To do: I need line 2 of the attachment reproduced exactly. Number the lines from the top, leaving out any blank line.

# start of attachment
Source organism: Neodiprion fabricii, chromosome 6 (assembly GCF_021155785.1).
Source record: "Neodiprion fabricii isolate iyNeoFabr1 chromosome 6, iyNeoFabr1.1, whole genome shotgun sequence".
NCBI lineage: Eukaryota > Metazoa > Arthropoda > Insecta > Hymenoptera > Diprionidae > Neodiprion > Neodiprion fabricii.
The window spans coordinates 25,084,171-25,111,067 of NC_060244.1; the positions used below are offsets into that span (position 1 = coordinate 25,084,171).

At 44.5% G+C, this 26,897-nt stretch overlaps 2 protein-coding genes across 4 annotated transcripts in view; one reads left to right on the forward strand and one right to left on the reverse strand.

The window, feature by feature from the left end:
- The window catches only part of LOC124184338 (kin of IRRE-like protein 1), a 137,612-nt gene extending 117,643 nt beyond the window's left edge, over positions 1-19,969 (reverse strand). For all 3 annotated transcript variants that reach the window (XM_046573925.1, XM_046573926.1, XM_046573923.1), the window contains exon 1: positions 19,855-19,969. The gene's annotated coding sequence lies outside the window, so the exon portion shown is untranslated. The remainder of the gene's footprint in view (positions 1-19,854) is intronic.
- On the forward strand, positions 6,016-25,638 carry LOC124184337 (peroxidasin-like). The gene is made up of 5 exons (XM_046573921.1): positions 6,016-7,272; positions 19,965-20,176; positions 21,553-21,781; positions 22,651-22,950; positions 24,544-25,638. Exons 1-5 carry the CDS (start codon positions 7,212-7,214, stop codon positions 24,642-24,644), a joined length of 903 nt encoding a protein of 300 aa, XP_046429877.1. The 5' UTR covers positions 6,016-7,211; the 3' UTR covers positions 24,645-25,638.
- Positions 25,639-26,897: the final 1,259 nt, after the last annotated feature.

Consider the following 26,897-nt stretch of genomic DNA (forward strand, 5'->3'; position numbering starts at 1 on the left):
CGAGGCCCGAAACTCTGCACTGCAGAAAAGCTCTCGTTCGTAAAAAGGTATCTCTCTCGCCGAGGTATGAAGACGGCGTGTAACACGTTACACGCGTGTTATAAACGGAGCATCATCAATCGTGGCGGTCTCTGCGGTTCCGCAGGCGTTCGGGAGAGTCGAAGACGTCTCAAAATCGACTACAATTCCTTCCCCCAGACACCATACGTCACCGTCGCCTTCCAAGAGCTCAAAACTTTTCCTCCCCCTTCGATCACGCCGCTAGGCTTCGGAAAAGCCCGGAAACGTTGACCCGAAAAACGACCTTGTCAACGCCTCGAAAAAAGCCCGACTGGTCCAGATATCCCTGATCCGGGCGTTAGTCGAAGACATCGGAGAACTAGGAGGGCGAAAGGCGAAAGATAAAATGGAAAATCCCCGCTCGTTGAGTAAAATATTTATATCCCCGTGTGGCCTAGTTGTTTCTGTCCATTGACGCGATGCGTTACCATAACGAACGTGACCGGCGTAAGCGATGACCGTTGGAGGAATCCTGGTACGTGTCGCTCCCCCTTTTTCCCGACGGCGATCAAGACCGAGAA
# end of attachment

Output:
Source record: "Neodiprion fabricii isolate iyNeoFabr1 chromosome 6, iyNeoFabr1.1, whole genome shotgun sequence".